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Spaceport Fear cover

“Your eyes have adjusted better than mine.”
“I drink a lot of carrot juice.”

Having held down a busy stage career for a good four decades – dating in fact well back into her childhood and nearly a quarter century prior to her involvement with Who – Bonnie Langford has had a reasonably light involvement in the Big Finish audio universe. 

Since the inception of the line back in 1999, her likeable Melanie Bush has appeared a mere handful of times alongside Sylvester McCoy (the most notable of which being the amusing Bang-Bang-A-Boom more than a decade since) and a similar number alongside Sixth Doctor Colin Baker (with whom she did the chuckle inducing The One Doctor around the same time).  

Even at this, Langford already surpassed her quite abbreviated televised run of two serials with Colin and four with Sly.  In point of fact, few companions featured in less travels, bar Hartnell era one offs and brevities like Sarah Kingdom, Katarina or Dodo.

But putting the relative sparseness of her participation aside, it is refreshing to see that my wife and I are not alone in finding Mel to be one of the best companions in Big Finish. 

That’s right, I just wrote that. 

About MEL. 

“It’s their ritual…she says, ‘hello, I’m Mel, this is The Doctor, and he ignores everyone.”
“Got you sized up, hasn’t she?”

Now I’m fully aware of the shock value of that statement.  Those unfamiliar with the character beyond her few television serials in the late 80’s will doubtless be sitting back and shaking their heads in disbelief at my straightfaced delivery of that last line, perhaps questioning my taste, or going beyond to wonder about relative sanity.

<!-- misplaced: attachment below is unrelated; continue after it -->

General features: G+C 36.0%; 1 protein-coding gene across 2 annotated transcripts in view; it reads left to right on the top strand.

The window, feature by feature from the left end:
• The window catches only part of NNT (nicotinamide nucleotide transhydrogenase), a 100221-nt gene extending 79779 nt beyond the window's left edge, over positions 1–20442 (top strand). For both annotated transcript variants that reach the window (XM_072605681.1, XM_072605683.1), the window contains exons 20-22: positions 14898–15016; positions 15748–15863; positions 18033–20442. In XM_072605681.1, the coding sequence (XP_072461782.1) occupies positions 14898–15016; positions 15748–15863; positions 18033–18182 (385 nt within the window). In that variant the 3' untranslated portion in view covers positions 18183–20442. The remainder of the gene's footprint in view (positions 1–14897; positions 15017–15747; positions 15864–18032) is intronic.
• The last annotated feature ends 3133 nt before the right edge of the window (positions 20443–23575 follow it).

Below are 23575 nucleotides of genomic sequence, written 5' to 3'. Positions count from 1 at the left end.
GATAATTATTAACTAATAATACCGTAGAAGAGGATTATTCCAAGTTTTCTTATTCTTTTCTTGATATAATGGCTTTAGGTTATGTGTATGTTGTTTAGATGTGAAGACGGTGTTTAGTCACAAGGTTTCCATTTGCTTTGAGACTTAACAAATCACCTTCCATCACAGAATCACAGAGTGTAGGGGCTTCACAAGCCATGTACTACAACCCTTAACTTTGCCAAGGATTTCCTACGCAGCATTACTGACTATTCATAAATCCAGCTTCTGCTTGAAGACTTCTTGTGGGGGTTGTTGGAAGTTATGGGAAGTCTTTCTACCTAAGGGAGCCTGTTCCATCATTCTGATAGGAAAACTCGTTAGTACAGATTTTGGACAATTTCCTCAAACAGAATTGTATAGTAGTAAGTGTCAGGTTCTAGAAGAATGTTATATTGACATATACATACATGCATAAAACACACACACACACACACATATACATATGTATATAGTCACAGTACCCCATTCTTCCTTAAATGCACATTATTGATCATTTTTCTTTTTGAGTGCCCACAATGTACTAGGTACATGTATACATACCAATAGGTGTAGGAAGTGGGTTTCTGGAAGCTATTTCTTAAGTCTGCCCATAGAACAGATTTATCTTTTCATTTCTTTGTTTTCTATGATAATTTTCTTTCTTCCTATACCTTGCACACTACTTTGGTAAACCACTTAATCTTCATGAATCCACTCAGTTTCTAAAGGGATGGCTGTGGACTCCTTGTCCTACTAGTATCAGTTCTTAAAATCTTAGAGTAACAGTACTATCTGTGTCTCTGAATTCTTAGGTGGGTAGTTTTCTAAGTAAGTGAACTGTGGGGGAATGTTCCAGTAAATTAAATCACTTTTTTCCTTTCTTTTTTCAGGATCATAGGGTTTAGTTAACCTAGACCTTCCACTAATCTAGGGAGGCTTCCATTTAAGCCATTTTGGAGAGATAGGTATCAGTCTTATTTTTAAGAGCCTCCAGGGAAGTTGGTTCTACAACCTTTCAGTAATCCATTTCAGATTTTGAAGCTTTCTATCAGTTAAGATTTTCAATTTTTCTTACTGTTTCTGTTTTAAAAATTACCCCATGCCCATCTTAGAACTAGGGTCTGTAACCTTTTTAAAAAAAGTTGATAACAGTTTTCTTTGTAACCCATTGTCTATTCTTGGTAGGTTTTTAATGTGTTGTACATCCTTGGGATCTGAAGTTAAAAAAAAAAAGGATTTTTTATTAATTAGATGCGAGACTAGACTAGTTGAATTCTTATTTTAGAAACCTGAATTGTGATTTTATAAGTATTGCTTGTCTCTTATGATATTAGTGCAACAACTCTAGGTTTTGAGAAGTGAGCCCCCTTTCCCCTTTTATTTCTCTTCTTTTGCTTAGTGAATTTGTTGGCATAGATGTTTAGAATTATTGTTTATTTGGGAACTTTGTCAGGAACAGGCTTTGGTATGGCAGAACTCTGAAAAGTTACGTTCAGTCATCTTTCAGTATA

After all, for decades, she’s been known as the loud dressing, overly peppy aerobics fiend with a penchant for carrot juice (cue the ignominious abortive conclusion of the Colin Baker run) and ear piercing shrieks – and particularly notable for the latter. 

However, much as with Colin’s Doctor himself (and the unfairly saddled “man who killed Doctor Who” Sylvester McCoy beside him), the mad scientists at Big Finish have managed to provide a complete about face.  With the aid of their tender ministrations, Mel’s few performances showed writers simultaneously drawing out the persona beneath the awkward visuals and eliminating the screaming adjunct role that all too many companions were pigeonholed into being, while further fleshing out the true character beneath into something far more believable and multilayered.  In effect, the characters are made “real”, by which I mean recognizably human, with all the traits, pecadilloes and failings associated thereto.

With a mix of actor intentions for the role and an eye towards further humanizing both Doctors and companions, Big Finish is notable for nothing if not providing a truly rehabilitative and expansionist makeover on even the longest-derided members of the Who universe, effectively reworking the “least” (in then-popular opinion) into being the best.  Reference just about anything I’ve written to date about either the Sixth or Seventh Doctors, and realize it all works backward from roots in the efforts at Big Finish – the teleplays came after and served to flesh out the Doctors I came to know from the audios, not the reverse. 

In point of fact, not only have these Doctors become something of the linchpin of the line (and no offense to the Davison and McGann crowds, much less the more recent Tom Baker line implied in that assertion, mind), but Mel herself has become one of the most requested companions for use in audios among the listening audience.  Talk about a 180 degree turn of events!

“Our ancestors knew the meaning of tradition…they called it…Customs.”

Thus it is that we come to the present review, of the second of three Sixth Doctor adventures alongside the erstwhile Melanie Bush from earlier this year.

After a bit of a time travel jumble in the previous story, the pair is off at it again.  Mel’s grousing about travelling through time and space without “taking in the sights” leads to the Tardis making an unscheduled stop at ‘Spaceport Fear’, a long abandoned airport terminal of sorts run by an unusually long-lived political and religious leader, beset by generations worth of conflict between “Economy” and “Business” and which features a deadly creature roaming its unlighted corridors…

With a classic old dark house setting, complete with lights that only come on intermittently (literally, only with rare new arrivals), doors and walls that open and close at random (hinting at both the sliding panels and secret portals of the ur-template of the style and creating an effective labyrinth for the inhabitants to wend their way through, Theseus-like) and a roving Minotauresque monster, this is traditional mystery-horror done up Who style.